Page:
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SA Scientist of the Year

Congratulations to the 2023 South Australian Scientist of the Year finalists.

Professor Jamie Craig

Flinders University

The most common cause of irreversible blindness, glaucoma is influenced by genetics, so having a close family member with glaucoma increases risk. Unfortunately, early-stage, treatable glaucoma cases can go undetected, and once diagnosed, damage and vision loss are often irreversible.

Professor Jamie Craig and his team have partnered with industry to develop a powerful genetic test, known as a polygenic risk score (PRS), which will help individuals at high risk of glaucoma to avoid blindness by accessing early treatment.

Given the strong genetic component of glaucoma, Professor Craig has partnered with peak national support group Glaucoma Australia to raise awareness among close relatives and encourage screening. The test was developed in South Australia and is now available at more than 16 centres across eight countries.​

Professor Kishan Dholakia

The University of Adelaide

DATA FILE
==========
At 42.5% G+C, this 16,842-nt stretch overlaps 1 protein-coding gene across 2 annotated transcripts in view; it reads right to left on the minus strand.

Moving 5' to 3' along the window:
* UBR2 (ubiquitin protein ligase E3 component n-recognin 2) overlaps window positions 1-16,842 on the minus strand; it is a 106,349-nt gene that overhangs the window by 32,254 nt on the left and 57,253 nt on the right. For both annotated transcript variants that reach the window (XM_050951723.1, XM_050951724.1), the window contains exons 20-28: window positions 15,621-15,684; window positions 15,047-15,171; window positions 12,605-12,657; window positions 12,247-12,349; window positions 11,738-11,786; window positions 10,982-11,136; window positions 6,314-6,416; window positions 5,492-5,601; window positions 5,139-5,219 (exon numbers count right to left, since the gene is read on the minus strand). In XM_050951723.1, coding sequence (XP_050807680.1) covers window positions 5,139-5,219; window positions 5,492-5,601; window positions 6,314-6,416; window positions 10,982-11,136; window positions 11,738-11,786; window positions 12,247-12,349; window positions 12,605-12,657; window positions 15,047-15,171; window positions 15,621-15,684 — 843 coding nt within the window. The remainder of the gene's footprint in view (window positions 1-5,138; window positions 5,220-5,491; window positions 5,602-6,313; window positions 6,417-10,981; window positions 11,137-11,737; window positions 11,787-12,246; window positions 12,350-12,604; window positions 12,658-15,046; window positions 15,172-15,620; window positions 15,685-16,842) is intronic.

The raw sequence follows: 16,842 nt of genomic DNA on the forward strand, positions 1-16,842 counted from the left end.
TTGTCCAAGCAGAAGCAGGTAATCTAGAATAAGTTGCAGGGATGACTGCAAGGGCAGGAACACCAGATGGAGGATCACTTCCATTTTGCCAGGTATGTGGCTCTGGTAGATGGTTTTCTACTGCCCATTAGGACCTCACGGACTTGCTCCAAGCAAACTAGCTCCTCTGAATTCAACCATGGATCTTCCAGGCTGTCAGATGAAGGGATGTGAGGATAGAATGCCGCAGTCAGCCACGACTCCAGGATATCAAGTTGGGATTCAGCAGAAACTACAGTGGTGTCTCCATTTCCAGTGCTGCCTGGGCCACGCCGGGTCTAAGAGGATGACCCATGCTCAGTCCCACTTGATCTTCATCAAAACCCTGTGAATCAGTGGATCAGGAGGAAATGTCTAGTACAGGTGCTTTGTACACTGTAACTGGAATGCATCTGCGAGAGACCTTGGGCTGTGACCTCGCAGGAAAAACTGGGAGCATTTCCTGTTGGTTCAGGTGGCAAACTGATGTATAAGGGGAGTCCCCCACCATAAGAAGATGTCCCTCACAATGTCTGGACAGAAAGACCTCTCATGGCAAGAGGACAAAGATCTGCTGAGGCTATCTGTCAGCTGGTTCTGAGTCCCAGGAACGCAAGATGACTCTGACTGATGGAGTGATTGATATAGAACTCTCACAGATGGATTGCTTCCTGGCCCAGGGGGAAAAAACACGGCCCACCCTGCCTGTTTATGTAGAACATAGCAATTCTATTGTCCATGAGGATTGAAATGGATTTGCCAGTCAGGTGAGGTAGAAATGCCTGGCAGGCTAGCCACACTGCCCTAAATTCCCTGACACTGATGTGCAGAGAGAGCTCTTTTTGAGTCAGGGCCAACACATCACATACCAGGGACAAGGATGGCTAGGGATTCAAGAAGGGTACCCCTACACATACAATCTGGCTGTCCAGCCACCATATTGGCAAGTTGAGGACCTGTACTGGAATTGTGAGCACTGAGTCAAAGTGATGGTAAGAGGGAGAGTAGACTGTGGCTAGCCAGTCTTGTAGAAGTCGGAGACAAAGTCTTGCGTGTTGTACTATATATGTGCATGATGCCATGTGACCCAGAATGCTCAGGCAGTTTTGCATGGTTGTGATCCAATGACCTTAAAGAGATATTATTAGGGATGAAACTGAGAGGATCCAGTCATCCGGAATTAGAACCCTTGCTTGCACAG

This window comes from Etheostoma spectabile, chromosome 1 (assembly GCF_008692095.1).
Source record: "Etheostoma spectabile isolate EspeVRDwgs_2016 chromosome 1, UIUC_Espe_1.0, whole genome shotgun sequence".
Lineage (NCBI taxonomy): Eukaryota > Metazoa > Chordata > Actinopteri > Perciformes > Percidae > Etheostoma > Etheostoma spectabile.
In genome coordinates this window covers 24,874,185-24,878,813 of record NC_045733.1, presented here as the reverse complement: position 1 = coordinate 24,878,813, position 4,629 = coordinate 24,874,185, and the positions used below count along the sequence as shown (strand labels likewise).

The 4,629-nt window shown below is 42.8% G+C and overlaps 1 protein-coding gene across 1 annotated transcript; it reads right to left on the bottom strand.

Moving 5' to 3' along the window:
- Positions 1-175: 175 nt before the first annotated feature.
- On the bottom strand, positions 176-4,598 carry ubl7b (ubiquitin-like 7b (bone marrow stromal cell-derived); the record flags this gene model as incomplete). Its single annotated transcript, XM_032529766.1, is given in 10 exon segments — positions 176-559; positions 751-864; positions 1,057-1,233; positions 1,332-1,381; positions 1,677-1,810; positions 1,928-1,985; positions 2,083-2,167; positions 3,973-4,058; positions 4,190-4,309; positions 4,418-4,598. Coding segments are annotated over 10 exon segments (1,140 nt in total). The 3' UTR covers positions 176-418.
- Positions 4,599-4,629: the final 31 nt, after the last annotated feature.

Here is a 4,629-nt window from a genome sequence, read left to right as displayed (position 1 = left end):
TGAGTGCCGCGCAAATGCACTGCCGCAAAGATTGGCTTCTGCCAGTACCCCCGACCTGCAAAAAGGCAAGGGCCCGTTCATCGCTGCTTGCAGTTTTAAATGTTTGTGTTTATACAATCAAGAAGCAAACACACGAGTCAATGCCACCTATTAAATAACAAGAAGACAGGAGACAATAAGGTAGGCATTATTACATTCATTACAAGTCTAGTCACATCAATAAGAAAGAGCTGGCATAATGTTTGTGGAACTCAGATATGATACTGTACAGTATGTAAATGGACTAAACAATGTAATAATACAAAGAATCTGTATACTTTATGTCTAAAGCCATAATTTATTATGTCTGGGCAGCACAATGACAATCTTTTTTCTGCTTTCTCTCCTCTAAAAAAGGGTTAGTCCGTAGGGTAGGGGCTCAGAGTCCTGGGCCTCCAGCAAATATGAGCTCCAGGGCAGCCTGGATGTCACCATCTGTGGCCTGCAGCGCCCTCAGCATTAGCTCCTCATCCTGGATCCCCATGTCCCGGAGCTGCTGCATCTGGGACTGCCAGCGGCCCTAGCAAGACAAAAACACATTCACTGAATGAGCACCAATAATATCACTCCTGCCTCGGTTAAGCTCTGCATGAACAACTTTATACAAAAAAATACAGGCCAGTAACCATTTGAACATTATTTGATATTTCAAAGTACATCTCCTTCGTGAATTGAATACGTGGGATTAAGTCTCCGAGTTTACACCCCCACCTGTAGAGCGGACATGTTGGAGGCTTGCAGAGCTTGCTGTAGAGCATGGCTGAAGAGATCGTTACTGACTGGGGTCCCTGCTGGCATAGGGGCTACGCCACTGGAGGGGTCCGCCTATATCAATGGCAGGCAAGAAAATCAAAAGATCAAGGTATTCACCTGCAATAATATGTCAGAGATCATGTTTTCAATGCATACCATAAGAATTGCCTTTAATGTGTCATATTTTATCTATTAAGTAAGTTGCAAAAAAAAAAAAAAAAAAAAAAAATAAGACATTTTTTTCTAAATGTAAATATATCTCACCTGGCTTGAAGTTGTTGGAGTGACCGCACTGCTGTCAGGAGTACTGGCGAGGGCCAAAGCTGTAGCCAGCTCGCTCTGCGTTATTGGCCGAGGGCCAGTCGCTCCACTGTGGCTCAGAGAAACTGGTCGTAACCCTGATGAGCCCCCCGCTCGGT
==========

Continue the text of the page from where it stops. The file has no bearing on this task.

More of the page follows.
Professor Kishan Dholakia uses light in many ways to visualise and understand the world around us. Light can be very precise in terms of measurement, allowing incredible accuracy in finding out the contents of biomedical samples (cells, tissue) to evaluate the early onset of disease. This has major implications for reducing the cost of healthcare and assisting in rapid clinical diagnosis. It can also be used to look at food and drinks through their own containers to confirm if there are any contaminants present and verify the safety of what we consume.

This technology is being utilised by the wine industry, and to explore other products that will help economic growth and security for South Australia. 

Professor Helen Marshall

Women's and Children's Health Network and the University of Adelaide

Professor Helen Marshall is a nationally and internationally recognised leader in vaccine research, particularly her work in preventing deaths and disability from life threatening infections such as meningococcal disease.  Her vision is to give children and young people, particularly those living in disadvantaged circumstances, the best protection against life threatening infections by improving access and equity to vaccines.

Internationally she is known for leading game changing studies to determine the most effective, safe and efficient way to deliver vaccines to those who need them most. As Consultant and Professor in Vaccinology at the Women’s and Children’s Hospital and the University of Adelaide, she also contributed to the South Australian COVID vaccine strategy and internationally for pregnant women.

Professor Marshall was awarded 2022 SA Australian of the Year, Member of the Order of Australia, and an international lifetime achievement award for leadership in meningococcal disease prevention.

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